Using different Linux systems with a dual-monitor setup has been out frustrating, especially with the physical LCD monitors using different pixel resolutions. Now I have some (non-foolproof) ways from command line under Linux to set their resolutions.
Recently, I got an Nvidia GeForce (RTX series) card. I’ve been using it to learn about graphics programming and raytracing and things like that under Linux. And I am using Emacs to edit the C++ files that all the graphics SDKs seem to use.
One day, I found Peter Shirley’s Ray Tracing In One Weekend Book Series. I was able to implement my own copy of the code from his books, eventually also incorporating some versions using CUDA and Nvidia’s Optix 6.5 ray-tracing frameworks.
I created some client-loaded charts for pitempmon project that graph the logged temperature of a Raspberry Pi Model 4 B. The Pi is used as a worker node in a kubernetes cluster. There is an interesting progression over time of Pi environmental temperature aspects.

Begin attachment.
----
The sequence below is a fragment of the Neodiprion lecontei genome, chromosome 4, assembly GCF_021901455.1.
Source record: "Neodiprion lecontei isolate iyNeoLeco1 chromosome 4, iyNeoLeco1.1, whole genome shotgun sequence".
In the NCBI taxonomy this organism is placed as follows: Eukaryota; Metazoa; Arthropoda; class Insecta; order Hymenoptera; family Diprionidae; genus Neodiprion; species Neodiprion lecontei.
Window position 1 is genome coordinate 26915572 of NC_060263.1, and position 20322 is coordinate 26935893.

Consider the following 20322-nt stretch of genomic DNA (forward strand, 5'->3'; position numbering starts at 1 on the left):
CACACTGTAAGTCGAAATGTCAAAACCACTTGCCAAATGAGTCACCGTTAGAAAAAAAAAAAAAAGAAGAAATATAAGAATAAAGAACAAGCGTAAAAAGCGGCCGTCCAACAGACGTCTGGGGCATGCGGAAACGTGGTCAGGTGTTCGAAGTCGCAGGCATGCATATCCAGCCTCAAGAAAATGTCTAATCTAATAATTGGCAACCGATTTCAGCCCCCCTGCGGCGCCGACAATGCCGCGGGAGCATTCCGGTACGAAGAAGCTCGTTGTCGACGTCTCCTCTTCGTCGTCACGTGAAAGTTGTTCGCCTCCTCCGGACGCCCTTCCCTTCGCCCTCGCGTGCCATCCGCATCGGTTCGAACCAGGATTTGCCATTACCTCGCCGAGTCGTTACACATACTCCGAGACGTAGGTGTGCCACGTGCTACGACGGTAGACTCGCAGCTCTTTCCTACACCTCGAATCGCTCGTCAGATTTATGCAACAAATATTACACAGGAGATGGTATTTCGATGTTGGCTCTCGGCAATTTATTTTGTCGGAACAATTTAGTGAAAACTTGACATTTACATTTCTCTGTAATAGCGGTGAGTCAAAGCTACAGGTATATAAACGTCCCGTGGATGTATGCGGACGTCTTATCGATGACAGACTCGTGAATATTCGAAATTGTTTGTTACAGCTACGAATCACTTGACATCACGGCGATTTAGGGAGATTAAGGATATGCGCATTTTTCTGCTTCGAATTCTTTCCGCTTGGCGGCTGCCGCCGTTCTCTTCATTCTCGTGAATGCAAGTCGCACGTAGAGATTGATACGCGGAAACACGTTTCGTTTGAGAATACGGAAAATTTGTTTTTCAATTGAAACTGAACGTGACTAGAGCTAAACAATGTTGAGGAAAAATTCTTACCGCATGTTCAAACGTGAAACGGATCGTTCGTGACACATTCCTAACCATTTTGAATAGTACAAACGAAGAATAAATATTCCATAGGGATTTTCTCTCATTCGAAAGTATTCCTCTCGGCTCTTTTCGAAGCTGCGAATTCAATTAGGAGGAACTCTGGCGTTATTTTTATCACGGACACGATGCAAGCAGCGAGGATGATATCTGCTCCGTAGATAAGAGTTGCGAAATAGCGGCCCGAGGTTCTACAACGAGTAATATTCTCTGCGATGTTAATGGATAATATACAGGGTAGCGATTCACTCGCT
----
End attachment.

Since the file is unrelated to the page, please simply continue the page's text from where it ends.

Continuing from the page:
Version 3.3 of
shairport-sync released last weekend and includes metadata support on MQTT. “So what?” you may ask? I created an app to display the metadata and do simple remote controls. Now, I can control my music all around the house or identify currently playing song at a glance. It’s open-source.
I have been refreshing my emacs config as part of i-dotfiles, and had made a note to add emoji support. After googling, I remembered emacs maintainers intentionally disabled multi-color font support used in macOS for native emoji support. Then, a git commit Update multicolor font support status in Sacha Chua’s 2019-04-29 Emacs news surfaced. Using
company-emoji and the re-enabled upstream support, emojis are back in Emacs27.
I have recently received an Atomic Pi from its Kickstarter. And while the pre-installed Lubuntu image was adequate, I wanted to try something more mainstream and also see if I could recreate the Linux hardware support for GPIO and other items on its Kickstarter associated breakout board.